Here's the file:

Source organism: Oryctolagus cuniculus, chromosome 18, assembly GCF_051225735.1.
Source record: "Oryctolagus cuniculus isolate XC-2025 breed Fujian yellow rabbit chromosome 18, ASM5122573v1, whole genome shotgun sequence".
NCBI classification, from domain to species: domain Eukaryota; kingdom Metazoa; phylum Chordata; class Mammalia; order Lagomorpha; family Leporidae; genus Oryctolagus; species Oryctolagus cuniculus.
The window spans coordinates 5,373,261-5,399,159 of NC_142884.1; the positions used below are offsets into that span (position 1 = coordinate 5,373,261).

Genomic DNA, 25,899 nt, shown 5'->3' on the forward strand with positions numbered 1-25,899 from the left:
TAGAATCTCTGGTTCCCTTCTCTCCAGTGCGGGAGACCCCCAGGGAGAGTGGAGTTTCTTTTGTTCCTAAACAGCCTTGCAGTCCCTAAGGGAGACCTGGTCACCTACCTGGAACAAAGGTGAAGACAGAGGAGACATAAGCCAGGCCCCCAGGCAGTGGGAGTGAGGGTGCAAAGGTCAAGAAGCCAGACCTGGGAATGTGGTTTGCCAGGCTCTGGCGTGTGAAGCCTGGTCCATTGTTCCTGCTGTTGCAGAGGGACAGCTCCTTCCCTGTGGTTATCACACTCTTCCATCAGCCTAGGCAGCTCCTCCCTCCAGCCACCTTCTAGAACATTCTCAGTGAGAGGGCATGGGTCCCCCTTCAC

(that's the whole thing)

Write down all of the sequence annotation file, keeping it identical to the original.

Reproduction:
Source organism: Oryctolagus cuniculus, chromosome 18, assembly GCF_051225735.1.
Source record: "Oryctolagus cuniculus isolate XC-2025 breed Fujian yellow rabbit chromosome 18, ASM5122573v1, whole genome shotgun sequence".
NCBI classification, from domain to species: domain Eukaryota; kingdom Metazoa; phylum Chordata; class Mammalia; order Lagomorpha; family Leporidae; genus Oryctolagus; species Oryctolagus cuniculus.
The window spans coordinates 5,373,261-5,399,159 of NC_142884.1; the positions used below are offsets into that span (position 1 = coordinate 5,373,261).

Genomic DNA, 25,899 nt, shown 5'->3' on the forward strand with positions numbered 1-25,899 from the left:
TAGAATCTCTGGTTCCCTTCTCTCCAGTGCGGGAGACCCCCAGGGAGAGTGGAGTTTCTTTTGTTCCTAAACAGCCTTGCAGTCCCTAAGGGAGACCTGGTCACCTACCTGGAACAAAGGTGAAGACAGAGGAGACATAAGCCAGGCCCCCAGGCAGTGGGAGTGAGGGTGCAAAGGTCAAGAAGCCAGACCTGGGAATGTGGTTTGCCAGGCTCTGGCGTGTGAAGCCTGGTCCATTGTTCCTGCTGTTGCAGAGGGACAGCTCCTTCCCTGTGGTTATCACACTCTTCCATCAGCCTAGGCAGCTCCTCCCTCCAGCCACCTTCTAGAACATTCTCAGTGAGAGGGCATGGGTCCCCCTTCAC